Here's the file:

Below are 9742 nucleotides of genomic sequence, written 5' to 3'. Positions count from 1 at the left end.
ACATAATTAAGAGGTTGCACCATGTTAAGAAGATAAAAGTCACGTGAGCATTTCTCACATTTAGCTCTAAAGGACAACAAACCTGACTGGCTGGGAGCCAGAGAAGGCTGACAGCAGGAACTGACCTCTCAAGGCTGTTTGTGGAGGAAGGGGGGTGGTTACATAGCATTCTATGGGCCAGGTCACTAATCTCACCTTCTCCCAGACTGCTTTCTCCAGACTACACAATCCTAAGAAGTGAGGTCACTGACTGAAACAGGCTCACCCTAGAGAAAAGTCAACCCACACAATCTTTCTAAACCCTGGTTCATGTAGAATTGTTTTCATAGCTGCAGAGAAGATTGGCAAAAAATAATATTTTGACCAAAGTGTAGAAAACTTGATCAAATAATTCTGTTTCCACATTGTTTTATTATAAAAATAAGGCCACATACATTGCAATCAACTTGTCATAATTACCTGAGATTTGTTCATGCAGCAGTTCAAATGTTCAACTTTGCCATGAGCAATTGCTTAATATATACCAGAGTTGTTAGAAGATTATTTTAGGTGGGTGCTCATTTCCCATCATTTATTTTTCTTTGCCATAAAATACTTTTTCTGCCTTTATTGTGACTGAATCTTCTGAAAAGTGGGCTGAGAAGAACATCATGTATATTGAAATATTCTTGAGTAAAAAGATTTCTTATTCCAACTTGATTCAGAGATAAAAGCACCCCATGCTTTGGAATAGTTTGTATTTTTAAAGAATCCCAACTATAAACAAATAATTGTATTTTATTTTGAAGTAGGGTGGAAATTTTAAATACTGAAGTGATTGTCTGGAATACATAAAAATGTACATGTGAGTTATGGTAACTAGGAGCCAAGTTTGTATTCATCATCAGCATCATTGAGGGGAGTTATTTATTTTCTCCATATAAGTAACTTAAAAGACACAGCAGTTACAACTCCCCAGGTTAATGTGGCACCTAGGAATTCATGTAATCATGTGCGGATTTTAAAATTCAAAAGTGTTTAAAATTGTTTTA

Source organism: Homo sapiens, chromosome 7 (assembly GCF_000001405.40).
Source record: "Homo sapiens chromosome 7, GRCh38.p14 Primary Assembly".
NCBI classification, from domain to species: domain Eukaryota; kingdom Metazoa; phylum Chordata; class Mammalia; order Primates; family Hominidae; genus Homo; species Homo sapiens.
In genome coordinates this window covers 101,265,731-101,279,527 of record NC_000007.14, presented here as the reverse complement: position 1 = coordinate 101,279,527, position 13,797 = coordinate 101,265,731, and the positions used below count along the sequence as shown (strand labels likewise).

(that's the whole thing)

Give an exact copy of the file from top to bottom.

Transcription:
Below are 9742 nucleotides of genomic sequence, written 5' to 3'. Positions count from 1 at the left end.
ACATAATTAAGAGGTTGCACCATGTTAAGAAGATAAAAGTCACGTGAGCATTTCTCACATTTAGCTCTAAAGGACAACAAACCTGACTGGCTGGGAGCCAGAGAAGGCTGACAGCAGGAACTGACCTCTCAAGGCTGTTTGTGGAGGAAGGGGGGTGGTTACATAGCATTCTATGGGCCAGGTCACTAATCTCACCTTCTCCCAGACTGCTTTCTCCAGACTACACAATCCTAAGAAGTGAGGTCACTGACTGAAACAGGCTCACCCTAGAGAAAAGTCAACCCACACAATCTTTCTAAACCCTGGTTCATGTAGAATTGTTTTCATAGCTGCAGAGAAGATTGGCAAAAAATAATATTTTGACCAAAGTGTAGAAAACTTGATCAAATAATTCTGTTTCCACATTGTTTTATTATAAAAATAAGGCCACATACATTGCAATCAACTTGTCATAATTACCTGAGATTTGTTCATGCAGCAGTTCAAATGTTCAACTTTGCCATGAGCAATTGCTTAATATATACCAGAGTTGTTAGAAGATTATTTTAGGTGGGTGCTCATTTCCCATCATTTATTTTTCTTTGCCATAAAATACTTTTTCTGCCTTTATTGTGACTGAATCTTCTGAAAAGTGGGCTGAGAAGAACATCATGTATATTGAAATATTCTTGAGTAAAAAGATTTCTTATTCCAACTTGATTCAGAGATAAAAGCACCCCATGCTTTGGAATAGTTTGTATTTTTAAAGAATCCCAACTATAAACAAATAATTGTATTTTATTTTGAAGTAGGGTGGAAATTTTAAATACTGAAGTGATTGTCTGGAATACATAAAAATGTACATGTGAGTTATGGTAACTAGGAGCCAAGTTTGTATTCATCATCAGCATCATTGAGGGGAGTTATTTATTTTCTCCATATAAGTAACTTAAAAGACACAGCAGTTACAACTCCCCAGGTTAATGTGGCACCTAGGAATTCATGTAATCATGTGCGGATTTTAAAATTCAAAAGTGTTTAAAATTGTTTTA

Source organism: Homo sapiens, chromosome 7 (assembly GCF_000001405.40).
Source record: "Homo sapiens chromosome 7, GRCh38.p14 Primary Assembly".
NCBI classification, from domain to species: domain Eukaryota; kingdom Metazoa; phylum Chordata; class Mammalia; order Primates; family Hominidae; genus Homo; species Homo sapiens.
In genome coordinates this window covers 101,265,731-101,279,527 of record NC_000007.14, presented here as the reverse complement: position 1 = coordinate 101,279,527, position 13,797 = coordinate 101,265,731, and the positions used below count along the sequence as shown (strand labels likewise).